Respirology/ ICU

Why is LDH elevated in Pleural Fluid from Diuretics: Mechanism

It is common teaching to be judicious when interpreting the thoracentesis results of patients receiving diuretic therapy. It is stated, their pleural LDH will often be elevated and result in them being misclassified as exudative effusions when they are in fact transudative.

WHY?

Currently, the mechanism is not entirely clear, but proposed mechanisms include:

  • Lactate dehydrogenase (LDH) is an intracellular protein responsible for catalysing the conversion of lactate to pyruvic acid. It tends to leak during cellular injury or lysis.
  • Thus, any patient with repeated or bloody thoracentesis, the LDH may be elevated secondary to RBC lysis (blood) or local trauma from the thoracentesis; repeated attempts augmenting that damage.
  • LDH is primarily created by the liver, and in patients with CHF, hepatic congestion/ release upon diuresis may play a role in its elevation in pleural fluid.
  • Diuretics move water via diffusion; from the extravascular (pleural space) to the blood, leading to an increase in the protein and LDH concentration in the pleural cavity.

REFERENCES

  • Bielsa, J.M. Porcel, J. Castellote, et al. Solving the Light’s criteria misclassification rate of cardiac and hepatic transudates. Respirology, 17 (2012), pp. 721-726
  • Mitrouska I, Bouros D. The Trans-Exudative Pleural Effusion. CHEST, Volume 122, Issue 5, 1503 – 1505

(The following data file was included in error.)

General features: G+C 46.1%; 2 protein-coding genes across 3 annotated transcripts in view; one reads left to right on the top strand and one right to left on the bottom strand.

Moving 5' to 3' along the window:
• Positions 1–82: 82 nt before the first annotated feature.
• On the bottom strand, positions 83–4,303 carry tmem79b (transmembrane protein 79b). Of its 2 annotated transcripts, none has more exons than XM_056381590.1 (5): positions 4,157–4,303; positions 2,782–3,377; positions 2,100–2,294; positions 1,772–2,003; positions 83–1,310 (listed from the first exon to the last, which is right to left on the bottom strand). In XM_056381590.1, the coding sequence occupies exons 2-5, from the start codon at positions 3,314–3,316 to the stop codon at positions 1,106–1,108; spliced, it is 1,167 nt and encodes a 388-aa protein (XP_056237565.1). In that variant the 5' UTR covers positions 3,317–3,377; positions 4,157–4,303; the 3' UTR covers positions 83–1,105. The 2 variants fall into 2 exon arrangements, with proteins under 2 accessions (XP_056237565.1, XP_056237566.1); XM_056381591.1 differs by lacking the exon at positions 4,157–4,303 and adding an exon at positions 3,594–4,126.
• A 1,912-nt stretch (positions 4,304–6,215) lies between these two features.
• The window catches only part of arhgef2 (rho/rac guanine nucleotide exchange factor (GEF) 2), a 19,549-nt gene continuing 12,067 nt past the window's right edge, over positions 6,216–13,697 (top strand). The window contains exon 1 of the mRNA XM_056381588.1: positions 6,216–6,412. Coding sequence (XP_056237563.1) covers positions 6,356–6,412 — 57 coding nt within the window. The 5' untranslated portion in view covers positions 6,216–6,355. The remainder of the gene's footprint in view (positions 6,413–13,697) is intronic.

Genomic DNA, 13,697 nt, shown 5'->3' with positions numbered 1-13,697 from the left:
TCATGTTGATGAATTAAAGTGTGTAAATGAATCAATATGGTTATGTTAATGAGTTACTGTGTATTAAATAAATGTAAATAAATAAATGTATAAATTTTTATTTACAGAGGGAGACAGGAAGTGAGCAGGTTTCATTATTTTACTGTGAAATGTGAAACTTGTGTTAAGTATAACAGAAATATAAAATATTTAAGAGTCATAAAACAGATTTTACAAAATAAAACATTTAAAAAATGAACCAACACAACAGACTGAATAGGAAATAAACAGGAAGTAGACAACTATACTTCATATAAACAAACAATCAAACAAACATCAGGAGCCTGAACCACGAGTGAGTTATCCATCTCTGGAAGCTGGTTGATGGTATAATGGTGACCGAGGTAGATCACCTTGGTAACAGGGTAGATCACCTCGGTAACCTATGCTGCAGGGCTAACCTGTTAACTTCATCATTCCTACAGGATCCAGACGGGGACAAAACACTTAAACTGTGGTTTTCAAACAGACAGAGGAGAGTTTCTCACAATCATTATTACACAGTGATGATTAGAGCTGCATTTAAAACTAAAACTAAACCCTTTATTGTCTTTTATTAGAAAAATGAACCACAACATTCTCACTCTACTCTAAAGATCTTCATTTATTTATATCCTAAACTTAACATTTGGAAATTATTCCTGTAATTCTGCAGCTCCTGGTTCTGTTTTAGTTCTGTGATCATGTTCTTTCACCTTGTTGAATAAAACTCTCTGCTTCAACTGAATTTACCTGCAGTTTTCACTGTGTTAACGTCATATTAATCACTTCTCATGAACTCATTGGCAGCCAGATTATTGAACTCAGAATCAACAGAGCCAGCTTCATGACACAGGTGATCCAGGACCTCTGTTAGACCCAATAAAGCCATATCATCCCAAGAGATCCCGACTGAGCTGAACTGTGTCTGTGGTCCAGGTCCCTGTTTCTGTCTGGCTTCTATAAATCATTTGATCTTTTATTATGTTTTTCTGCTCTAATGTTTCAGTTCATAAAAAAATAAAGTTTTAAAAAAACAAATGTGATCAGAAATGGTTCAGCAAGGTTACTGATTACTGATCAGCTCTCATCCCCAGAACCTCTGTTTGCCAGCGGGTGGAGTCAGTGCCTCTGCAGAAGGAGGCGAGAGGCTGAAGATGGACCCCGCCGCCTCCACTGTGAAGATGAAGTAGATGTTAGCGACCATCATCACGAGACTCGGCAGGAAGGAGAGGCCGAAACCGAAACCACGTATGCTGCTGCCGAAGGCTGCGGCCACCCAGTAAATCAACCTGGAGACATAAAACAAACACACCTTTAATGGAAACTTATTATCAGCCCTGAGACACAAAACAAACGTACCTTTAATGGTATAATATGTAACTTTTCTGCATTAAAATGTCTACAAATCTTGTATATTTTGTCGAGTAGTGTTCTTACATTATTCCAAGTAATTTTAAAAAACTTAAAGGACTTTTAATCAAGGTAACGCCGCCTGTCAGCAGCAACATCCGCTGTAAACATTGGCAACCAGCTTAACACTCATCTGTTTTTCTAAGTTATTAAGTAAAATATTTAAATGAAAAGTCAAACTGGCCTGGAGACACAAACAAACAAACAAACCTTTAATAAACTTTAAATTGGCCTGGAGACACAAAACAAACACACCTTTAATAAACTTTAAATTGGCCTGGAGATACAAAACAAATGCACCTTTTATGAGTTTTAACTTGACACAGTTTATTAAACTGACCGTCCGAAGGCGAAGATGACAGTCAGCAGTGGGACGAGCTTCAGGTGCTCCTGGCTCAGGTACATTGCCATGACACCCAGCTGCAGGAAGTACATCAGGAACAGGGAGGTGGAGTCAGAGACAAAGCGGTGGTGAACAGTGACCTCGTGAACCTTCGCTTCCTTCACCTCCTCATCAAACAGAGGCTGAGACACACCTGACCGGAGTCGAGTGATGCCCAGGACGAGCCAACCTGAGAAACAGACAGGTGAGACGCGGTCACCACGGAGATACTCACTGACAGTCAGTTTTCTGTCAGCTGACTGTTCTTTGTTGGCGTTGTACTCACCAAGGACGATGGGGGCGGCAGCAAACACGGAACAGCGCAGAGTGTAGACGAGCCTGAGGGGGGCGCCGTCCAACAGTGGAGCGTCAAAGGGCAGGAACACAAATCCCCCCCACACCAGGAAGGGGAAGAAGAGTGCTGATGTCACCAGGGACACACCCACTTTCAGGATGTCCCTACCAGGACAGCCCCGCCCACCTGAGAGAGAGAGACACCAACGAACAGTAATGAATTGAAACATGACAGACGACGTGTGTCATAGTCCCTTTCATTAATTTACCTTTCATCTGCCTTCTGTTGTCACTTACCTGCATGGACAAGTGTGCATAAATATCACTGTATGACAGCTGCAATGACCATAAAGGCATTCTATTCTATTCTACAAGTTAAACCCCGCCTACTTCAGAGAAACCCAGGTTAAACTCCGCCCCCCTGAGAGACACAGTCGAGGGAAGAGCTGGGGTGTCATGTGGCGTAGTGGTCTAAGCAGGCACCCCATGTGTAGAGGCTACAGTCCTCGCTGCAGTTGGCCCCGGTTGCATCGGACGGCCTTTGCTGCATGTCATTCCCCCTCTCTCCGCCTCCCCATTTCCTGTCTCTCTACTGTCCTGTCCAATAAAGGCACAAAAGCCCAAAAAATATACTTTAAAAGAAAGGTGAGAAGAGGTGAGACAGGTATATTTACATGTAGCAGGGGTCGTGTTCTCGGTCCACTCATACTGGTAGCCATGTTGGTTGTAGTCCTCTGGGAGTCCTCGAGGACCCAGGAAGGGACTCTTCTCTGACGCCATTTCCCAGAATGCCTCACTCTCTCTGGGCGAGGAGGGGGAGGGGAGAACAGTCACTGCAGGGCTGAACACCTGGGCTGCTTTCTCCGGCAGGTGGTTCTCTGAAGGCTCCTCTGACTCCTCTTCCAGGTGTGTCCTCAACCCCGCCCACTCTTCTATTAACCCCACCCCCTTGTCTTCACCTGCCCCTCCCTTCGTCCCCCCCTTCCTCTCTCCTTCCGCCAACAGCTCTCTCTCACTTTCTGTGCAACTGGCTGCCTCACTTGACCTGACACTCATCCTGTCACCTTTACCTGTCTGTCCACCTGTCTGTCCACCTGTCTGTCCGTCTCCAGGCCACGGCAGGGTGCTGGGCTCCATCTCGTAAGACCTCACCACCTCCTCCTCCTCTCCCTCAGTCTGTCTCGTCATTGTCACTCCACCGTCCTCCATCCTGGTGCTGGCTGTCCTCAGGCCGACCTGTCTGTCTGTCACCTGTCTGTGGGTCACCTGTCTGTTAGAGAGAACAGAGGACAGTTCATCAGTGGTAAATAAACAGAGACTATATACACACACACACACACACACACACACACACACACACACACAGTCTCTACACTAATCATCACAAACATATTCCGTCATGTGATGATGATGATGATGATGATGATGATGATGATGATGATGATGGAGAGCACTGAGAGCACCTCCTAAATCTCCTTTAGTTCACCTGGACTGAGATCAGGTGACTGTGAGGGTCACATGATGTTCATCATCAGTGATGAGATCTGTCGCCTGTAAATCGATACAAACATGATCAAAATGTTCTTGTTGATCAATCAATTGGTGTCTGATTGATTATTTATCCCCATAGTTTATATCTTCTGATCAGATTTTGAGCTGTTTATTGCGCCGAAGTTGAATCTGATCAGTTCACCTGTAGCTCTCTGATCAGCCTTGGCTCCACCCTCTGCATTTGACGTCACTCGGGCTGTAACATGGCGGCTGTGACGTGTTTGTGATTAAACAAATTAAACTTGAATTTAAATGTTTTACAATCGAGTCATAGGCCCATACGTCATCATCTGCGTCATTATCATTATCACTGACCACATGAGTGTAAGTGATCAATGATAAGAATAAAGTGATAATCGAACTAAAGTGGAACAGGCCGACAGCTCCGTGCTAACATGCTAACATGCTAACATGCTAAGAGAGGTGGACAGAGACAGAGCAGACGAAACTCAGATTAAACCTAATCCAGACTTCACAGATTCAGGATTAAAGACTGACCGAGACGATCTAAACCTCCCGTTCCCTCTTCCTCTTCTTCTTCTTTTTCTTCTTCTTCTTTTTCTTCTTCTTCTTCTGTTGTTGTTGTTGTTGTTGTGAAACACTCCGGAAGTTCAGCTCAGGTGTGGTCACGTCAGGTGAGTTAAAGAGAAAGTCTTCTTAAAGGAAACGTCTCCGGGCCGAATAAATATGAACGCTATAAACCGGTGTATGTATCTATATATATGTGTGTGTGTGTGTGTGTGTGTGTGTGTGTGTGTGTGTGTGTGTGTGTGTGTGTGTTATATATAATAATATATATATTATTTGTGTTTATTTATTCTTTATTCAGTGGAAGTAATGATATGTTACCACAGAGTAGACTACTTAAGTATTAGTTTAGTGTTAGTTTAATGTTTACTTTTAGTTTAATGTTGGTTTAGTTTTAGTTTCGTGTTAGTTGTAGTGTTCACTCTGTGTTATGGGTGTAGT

• Broaddus, V. Diuresis and transudative effusions—changing the rules of the game. The American Journal of Medicine, Volume 110 , Issue 9 , 732 – 735
Get Medical Pearls directly to your inbox every week!
Weekly posts with high yield medical knowledge, directly to your mailbox!
Dr. C Humphreys

Internal Medicine

Share
Published by
Dr. C Humphreys

Recent Posts

Trapped Lung vs. Lung Entrapment

Though often used synonymously; Trapped Lung and Lung Entrapment technically describe separate entities along the…

5 months ago

Cause of Pericardial Effusion in Pulmonary Hypertension: Pathogenesis

It is not clearly understood why patients with pulmonary hypertension (PH) develop pericardial effusions. However,…

6 months ago

Difference between Mycophenolate Mofetil vs. Mycophenolate Sodium

The two drugs are not interchangeable nor dose equivalents. Mycophenolate mofetil (Cellcept) is a semi…

7 months ago

What is an “Anephric” Creatinine Rise?

Serum Creatinine can be a deceptive surrogate during an acute kidney injury. It may lag…

1 year ago

Macrophage activation syndrome vs. Hemophagocytic lymphohistiocytosis

Macrophage activation syndrome (MAS) is a life-threatening complication of rheumatic diseases (i.e SLE, Juvenile idiopathic…

2 years ago

When does a Tracheostomy mature?

After creation of a percutaneous tracheotomy site for prolonged ventilation, one of the immediate complications…

2 years ago

This website uses cookies.